In Like Gin
A small enclave of Oregon distillers–and brewers–have rediscovered the joys of juniper.
Gin is either back in fashion or it never left, depending on whom you ask. Certainly it’s been quite a journey for the 17th-century Dutch-born spirit that quickly became England’s dominant potable after William III (himself a Dutchman) introduced it in the late 1600s.
By the mid-19th century, gin had become the foundation for American cocktails such as the sour and the devilishly suave martini. But during Prohibition, while speakeasy operators proved that gin was a simple enough spirit to make, they didn’t always make it well, hence the prevalence of "bathtub gin."
Gin’s fortune is on the ascent.
Nowadays, however, gin’s fortune is on the ascent in this country, thanks to premium domestic brands such as Junipero, an artisanal, small-batch spirit first distilled in 1993 by San Francisco’s Anchor Brewing Company. Following Anchor’s lead, Oregon brewers–such as Rogue and McMenamins–and fledgling microdistillers have started producing small-batch gins of their own. And although virtually all domestic gins are inspired by the classic London dry style–smooth with a heady juniper bouquet–these regional offerings are stubbornly individualistic.
In fact, Dave Cook of Newport’s Rogue Spirits insists that his company won’t put its brand on a beverage unless the flavor profile is "distinctively Oregon," which led to the creation of Rogue Spruce gin last October. The mellow woodiness of local spruce features prominently in Rogue’s gin, but it’s also made with cucumbers, among a dozen other ingredients. The lively combination of these two elements alone makes this gin taste best when shaken with ice and served up, sans vermouth.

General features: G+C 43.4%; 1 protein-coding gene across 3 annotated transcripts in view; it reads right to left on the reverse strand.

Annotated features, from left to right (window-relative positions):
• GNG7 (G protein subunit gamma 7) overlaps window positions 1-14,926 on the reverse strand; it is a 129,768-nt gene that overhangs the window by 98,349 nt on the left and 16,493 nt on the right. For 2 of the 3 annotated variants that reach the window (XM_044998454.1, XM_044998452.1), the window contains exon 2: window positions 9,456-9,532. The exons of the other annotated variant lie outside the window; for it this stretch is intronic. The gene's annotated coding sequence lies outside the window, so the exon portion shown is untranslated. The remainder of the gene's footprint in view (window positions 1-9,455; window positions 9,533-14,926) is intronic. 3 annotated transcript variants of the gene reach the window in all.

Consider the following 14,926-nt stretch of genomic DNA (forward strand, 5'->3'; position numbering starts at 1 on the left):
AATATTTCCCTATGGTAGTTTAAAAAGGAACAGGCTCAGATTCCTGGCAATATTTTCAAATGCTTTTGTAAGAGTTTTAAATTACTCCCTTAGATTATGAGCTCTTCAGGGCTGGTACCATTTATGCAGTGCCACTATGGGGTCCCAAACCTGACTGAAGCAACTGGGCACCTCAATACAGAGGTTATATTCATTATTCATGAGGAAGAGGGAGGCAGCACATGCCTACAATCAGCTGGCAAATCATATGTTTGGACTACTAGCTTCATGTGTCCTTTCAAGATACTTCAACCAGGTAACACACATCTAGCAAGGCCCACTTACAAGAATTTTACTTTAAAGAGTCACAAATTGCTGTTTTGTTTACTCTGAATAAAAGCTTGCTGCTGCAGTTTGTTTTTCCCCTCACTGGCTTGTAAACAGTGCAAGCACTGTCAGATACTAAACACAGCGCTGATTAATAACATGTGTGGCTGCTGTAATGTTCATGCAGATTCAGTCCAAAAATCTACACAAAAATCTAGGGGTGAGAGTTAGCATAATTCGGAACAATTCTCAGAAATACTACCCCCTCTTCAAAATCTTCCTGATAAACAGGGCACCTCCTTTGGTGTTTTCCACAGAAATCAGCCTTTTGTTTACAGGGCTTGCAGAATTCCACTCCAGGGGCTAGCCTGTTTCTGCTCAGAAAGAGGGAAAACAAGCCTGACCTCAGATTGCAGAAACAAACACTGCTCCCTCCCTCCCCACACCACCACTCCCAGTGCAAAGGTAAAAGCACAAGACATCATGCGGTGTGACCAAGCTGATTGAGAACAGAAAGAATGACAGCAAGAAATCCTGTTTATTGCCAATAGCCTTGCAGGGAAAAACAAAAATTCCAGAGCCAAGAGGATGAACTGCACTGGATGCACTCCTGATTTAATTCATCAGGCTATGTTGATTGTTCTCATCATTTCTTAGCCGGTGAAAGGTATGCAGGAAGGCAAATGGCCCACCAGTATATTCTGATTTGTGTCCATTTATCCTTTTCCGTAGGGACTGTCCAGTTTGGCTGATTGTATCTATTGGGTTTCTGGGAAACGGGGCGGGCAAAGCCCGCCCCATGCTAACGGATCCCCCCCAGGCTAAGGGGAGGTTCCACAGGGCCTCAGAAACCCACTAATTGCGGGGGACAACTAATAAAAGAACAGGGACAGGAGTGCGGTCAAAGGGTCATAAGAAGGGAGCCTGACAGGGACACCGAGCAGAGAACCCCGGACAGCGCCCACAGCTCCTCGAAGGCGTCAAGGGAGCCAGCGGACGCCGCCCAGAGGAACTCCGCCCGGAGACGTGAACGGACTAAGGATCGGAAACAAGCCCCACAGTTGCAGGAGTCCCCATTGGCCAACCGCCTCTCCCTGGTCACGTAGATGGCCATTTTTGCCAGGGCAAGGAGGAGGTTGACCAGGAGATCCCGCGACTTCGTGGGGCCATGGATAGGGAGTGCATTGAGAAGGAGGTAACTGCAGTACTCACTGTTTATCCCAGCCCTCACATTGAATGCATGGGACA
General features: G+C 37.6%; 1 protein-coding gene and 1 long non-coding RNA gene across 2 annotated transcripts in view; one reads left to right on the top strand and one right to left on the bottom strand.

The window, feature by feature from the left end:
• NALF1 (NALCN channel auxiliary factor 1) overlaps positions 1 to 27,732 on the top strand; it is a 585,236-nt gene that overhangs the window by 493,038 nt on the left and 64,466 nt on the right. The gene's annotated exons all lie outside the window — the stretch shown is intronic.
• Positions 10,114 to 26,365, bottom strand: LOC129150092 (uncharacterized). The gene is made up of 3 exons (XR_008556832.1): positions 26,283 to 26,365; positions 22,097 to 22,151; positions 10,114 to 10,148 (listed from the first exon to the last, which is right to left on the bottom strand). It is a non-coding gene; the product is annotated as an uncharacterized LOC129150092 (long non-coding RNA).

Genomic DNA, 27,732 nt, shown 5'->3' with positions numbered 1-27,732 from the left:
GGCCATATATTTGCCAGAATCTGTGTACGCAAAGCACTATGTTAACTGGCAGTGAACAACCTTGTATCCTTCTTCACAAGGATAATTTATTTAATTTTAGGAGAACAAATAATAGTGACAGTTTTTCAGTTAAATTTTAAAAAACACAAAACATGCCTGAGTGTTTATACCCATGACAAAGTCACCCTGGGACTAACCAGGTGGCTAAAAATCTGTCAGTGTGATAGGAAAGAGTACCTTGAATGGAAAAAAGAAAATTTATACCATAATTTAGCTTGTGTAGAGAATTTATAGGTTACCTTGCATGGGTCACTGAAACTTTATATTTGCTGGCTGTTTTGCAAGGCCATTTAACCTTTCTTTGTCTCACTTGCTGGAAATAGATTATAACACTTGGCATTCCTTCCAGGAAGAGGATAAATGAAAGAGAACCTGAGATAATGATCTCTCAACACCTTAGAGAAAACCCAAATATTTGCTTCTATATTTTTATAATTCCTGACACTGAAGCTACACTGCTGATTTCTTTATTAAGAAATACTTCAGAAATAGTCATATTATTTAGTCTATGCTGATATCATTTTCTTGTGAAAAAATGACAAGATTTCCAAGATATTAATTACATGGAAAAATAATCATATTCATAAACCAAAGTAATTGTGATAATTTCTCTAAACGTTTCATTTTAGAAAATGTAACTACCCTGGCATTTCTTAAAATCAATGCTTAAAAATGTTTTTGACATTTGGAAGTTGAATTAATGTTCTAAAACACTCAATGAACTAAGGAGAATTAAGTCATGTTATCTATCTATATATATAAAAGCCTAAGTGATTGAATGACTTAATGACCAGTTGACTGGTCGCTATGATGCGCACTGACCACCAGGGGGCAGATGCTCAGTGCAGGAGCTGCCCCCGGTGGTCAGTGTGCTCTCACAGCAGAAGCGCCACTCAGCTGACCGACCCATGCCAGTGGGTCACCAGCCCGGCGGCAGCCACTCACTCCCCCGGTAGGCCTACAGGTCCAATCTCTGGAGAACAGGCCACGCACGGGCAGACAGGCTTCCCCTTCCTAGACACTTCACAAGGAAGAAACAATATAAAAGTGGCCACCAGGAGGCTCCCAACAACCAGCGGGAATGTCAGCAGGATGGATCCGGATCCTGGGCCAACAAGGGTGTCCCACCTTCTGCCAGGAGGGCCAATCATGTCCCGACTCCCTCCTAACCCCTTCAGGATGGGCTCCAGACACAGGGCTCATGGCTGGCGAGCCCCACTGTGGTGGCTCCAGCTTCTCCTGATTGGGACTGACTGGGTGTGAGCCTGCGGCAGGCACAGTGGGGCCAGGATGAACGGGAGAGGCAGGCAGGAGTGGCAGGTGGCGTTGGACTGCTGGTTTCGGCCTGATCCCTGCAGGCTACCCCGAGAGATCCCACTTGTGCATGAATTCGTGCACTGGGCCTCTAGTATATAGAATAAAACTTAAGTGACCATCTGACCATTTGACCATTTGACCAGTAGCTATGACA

Another excellent example of an Oregon "sipping" gin comes from Portland’s House Spirits, which recently unveiled Aviation gin after making a splash with its Medoyeff vodka. Aviation is full-bodied and herbaceous with notes of anise seed, coriander and cardamom. "The use of rye as the grain component, along with a denser mix of botanicals, makes for a gin that’s enjoyable on its own and closer to the original Dutch style," says co-owner Ryan Magarian. But Aviation’s complexity also stands up in fruit-forward cocktails or herbal concoctions such as the classic campari-and-gin-based negroni.
With more ambitions than could be contained in a single style, Bendistillery offers a pair of contrasting though equally intriguing gins: Desert Juniper is as earthy as its name implies, piney with a lavender finish, and makes a fitting base for citrus-based drinks. The spicier, more aggressive Cascade Mountain–a true London dry–bears a subtle bite of green apple that seems right at home blended with a discreet measure of vermouth. That’s a martini, mind you, not an appletini.